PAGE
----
BUENOS AIRES — President Raul Alfonsin on Friday appealed for national sacrifice and a "war economy" to safeguard Argentina's imperiled young democracy.
In a passionate, old-school-style address to a huge crowd he had summoned to "defend democracy," Alfonsin vowed that conspiring "political alchemists" would not be allowed to overturn constitutional order.
"Democracy is order. Dictatorship is chaos," Alfonsin thundered from a second-story balcony of the Casa Rosada, the presidential office building on Plaza de Mayo in downtown Buenos Aires. "The only anarchy and the only chaos and the only irreparable disgrace that we Argentines can suffer is the loss of our rights."
Alfonsin, who earlier this week charged that right-wing politicians had unsuccessfully sought military support for a coup, was repeatedly interrupted by cheers and applause in a 52-minute address highlighted by his call "to defend democracy daily in every arena."
Trial Stirs Passions
As Alfonsin spoke, a court trying three former military presidents on human rights abuse charges completed the first week of a trial, expected to last several months, that has stirred political passions and triggered rumors of a coup against his 17-month-old government.
On Friday night, however, historic Plaza de Mayo belonged to Alfonsin. "United, the people will never be defeated!" the crowd chanted, and Alfonsin shouted the same words back.
Swollen by government employees released early from work and by political faithful brought by trains and buses from the provinces, the crowd overflowed the plaza and eddied into surrounding streets. "Raul, beloved, the people are with you!" the crowd chanted from a forest of banners and flags. The private Argentine news agency DYN estimated the crowd at 170,000.
"I know you have not come to support this government," the president said. "You have come to support democracy. Once again, like so many times in the past, there has been an attempt to assail, not a government, but the Argentine people."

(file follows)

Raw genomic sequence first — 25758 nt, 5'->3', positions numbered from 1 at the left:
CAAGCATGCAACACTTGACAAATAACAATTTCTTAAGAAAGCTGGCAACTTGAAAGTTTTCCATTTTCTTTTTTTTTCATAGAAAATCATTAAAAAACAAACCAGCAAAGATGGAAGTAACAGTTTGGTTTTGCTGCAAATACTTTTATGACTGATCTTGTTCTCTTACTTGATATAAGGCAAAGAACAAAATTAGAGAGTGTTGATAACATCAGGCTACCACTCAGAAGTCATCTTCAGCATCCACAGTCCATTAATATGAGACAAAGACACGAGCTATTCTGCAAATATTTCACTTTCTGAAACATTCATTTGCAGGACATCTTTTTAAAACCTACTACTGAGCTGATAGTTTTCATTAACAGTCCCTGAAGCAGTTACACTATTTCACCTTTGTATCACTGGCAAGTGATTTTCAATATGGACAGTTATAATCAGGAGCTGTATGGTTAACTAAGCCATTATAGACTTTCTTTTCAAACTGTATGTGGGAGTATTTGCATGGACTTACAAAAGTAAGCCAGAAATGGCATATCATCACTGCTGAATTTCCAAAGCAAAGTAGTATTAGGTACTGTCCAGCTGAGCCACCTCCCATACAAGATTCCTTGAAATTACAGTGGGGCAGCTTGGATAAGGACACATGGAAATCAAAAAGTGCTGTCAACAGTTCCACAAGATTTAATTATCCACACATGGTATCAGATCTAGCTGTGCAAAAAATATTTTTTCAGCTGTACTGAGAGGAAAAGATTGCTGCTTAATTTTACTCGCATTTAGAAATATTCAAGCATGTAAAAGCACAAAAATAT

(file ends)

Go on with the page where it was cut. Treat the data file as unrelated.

Resembled Inaugural Speech
Although the style of the speech mirrored the populist fervor that is Alfonsin's trademark, its content was more like a sober inaugural address.
At one point, Alfonsin silenced the huge crowd with a single phrase: "We must raise taxes, \o7 senores.\f7 "
Saying that a prolonged economic crisis accompanied by galloping inflation requires "a war economy," Alfonsin called on Argentines to become "foot soldiers in the battle we must fight."
Without mentioning specific policies, Alfonsin said that his first priority must be to control an inflation currently running at nearly 1,000% on an annual basis.
"Nobody has to come from abroad to tell us that with a foreign debt or without it, with funds or without them, that we must conquer inflation. Nobody has to tell us that inflation hurts most those who have least," Alfonsin said.
Higher Taxes Promised
In addition to higher taxes, Alfonsin promised to diminish a government deficit through a reduction in state manpower, more efficient government operations and transfer of money-losing government enterprises to the private sector.
The economic emphasis of a speech whose motivation was clearly political seemed intended to win popular support for austerity measures that Alfonsin has so far been reluctant to invoke.
Prospective austerity provoked derisive whistles from the crowd, which included members of a number of centrist and leftist political parties in addition to Alfonsin's Radical Civic Union.
Ever since returning democracy to Argentina in December, 1983, Alfonsin has sought to blunt the social impact of an inherited economic crisis that includes a $45-billion foreign debt.
His critics say that Alfonsin's unwillingness to vigorously pursue the very austerity policies he urged Friday night has brought the economy to an even more desperate pass, and with it the ever greater likelihood of social and political upheaval.